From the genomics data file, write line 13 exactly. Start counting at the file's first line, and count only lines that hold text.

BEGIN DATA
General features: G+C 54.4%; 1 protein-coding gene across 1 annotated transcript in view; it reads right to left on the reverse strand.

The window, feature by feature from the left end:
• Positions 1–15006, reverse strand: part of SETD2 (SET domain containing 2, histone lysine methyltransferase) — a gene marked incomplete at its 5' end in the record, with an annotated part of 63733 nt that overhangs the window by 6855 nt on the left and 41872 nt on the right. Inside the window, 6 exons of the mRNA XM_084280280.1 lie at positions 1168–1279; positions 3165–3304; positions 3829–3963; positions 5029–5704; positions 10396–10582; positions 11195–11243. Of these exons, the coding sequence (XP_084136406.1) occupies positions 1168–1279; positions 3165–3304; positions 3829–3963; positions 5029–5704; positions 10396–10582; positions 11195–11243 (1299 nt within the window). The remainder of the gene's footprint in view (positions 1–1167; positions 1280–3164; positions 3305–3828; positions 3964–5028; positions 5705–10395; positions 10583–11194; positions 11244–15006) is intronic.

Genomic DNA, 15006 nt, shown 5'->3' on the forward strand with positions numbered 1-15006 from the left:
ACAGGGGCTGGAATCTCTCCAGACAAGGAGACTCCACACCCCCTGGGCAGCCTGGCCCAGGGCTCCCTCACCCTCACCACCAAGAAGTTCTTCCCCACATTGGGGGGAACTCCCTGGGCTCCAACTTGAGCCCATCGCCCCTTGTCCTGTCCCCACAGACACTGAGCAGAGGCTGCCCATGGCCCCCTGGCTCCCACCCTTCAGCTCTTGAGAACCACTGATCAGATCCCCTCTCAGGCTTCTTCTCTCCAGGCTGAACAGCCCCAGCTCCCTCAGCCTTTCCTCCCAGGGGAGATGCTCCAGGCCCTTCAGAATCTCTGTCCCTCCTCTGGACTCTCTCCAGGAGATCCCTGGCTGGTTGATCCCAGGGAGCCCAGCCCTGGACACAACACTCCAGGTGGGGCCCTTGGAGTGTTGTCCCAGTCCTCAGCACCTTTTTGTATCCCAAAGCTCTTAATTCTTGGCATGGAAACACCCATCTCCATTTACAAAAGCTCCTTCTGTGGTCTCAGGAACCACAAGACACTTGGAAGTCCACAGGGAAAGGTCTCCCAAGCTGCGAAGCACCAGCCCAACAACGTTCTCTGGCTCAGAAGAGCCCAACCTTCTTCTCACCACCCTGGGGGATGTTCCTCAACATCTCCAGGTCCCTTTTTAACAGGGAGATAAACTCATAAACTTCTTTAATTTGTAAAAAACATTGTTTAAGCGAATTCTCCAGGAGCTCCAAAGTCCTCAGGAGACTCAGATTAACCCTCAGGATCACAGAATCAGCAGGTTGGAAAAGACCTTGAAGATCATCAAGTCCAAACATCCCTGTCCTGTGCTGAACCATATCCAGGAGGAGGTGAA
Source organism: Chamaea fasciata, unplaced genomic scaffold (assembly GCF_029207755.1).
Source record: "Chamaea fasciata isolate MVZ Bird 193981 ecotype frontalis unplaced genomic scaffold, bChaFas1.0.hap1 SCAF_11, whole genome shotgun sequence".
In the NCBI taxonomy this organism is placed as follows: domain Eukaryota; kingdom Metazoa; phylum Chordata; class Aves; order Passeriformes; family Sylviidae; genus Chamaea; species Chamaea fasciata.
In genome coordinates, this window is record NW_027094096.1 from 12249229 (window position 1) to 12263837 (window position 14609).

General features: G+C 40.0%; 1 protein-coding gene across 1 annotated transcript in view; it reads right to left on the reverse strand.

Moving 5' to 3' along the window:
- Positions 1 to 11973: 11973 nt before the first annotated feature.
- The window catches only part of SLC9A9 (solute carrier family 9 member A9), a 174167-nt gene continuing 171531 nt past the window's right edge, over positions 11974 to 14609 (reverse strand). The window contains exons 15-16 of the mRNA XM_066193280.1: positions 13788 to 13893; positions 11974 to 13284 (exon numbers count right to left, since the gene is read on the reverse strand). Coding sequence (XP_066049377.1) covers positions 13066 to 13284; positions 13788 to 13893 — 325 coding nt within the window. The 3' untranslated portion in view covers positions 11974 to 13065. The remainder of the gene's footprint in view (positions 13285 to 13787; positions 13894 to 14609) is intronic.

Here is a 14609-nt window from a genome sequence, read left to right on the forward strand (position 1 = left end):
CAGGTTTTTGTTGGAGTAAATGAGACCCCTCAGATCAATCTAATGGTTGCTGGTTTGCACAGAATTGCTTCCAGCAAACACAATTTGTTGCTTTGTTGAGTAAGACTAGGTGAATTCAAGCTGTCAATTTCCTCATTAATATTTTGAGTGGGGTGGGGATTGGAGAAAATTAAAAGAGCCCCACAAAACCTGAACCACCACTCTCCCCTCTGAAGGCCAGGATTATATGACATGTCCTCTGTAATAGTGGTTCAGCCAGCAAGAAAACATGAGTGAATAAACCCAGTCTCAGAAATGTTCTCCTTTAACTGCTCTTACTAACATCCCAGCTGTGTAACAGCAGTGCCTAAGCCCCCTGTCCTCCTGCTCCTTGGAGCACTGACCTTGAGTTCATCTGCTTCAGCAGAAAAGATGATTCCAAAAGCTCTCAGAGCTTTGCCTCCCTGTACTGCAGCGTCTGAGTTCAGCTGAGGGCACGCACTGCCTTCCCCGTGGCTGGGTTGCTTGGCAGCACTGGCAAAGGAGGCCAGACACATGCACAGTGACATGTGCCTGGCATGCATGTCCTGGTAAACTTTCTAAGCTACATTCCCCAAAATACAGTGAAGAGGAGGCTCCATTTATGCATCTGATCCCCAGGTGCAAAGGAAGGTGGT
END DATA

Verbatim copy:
- The window catches only part of SLC9A9 (solute carrier family 9 member A9), a 174167-nt gene continuing 171531 nt past the window's right edge, over positions 11974 to 14609 (reverse strand). The window contains exons 15-16 of the mRNA XM_066193280.1: positions 13788 to 13893; positions 11974 to 13284 (exon numbers count right to left, since the gene is read on the reverse strand). Coding sequence (XP_066049377.1) covers positions 13066 to 13284; positions 13788 to 13893 — 325 coding nt within the window. The 3' untranslated portion in view covers positions 11974 to 13065. The remainder of the gene's footprint in view (positions 13285 to 13787; positions 13894 to 14609) is intronic.